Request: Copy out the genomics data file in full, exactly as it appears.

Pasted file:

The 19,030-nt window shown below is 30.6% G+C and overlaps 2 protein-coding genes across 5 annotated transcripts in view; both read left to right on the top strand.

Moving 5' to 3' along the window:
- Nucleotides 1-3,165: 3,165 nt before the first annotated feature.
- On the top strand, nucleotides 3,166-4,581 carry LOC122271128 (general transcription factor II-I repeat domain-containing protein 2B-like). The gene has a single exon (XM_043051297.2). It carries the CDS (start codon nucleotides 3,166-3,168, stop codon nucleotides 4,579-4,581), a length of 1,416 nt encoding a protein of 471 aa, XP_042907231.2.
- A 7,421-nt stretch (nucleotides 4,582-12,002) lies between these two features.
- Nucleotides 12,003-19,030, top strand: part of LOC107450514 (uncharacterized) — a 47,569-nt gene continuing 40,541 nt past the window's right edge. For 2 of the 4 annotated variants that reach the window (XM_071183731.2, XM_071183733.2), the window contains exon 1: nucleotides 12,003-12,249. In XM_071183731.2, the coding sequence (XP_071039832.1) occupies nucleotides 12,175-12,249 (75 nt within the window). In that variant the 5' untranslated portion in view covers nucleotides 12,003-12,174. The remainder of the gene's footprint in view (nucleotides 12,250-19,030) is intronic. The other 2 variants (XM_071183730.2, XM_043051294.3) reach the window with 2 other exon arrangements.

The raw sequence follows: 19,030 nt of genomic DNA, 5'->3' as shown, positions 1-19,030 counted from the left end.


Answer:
The 19,030-nt window shown below is 30.6% G+C and overlaps 2 protein-coding genes across 5 annotated transcripts in view; both read left to right on the top strand.

Moving 5' to 3' along the window:
- Nucleotides 1-3,165: 3,165 nt before the first annotated feature.
- On the top strand, nucleotides 3,166-4,581 carry LOC122271128 (general transcription factor II-I repeat domain-containing protein 2B-like). The gene has a single exon (XM_043051297.2). It carries the CDS (start codon nucleotides 3,166-3,168, stop codon nucleotides 4,579-4,581), a length of 1,416 nt encoding a protein of 471 aa, XP_042907231.2.
- A 7,421-nt stretch (nucleotides 4,582-12,002) lies between these two features.
- Nucleotides 12,003-19,030, top strand: part of LOC107450514 (uncharacterized) — a 47,569-nt gene continuing 40,541 nt past the window's right edge. For 2 of the 4 annotated variants that reach the window (XM_071183731.2, XM_071183733.2), the window contains exon 1: nucleotides 12,003-12,249. In XM_071183731.2, the coding sequence (XP_071039832.1) occupies nucleotides 12,175-12,249 (75 nt within the window). In that variant the 5' untranslated portion in view covers nucleotides 12,003-12,174. The remainder of the gene's footprint in view (nucleotides 12,250-19,030) is intronic. The other 2 variants (XM_071183730.2, XM_043051294.3) reach the window with 2 other exon arrangements.

The raw sequence follows: 19,030 nt of genomic DNA, 5'->3' as shown, positions 1-19,030 counted from the left end.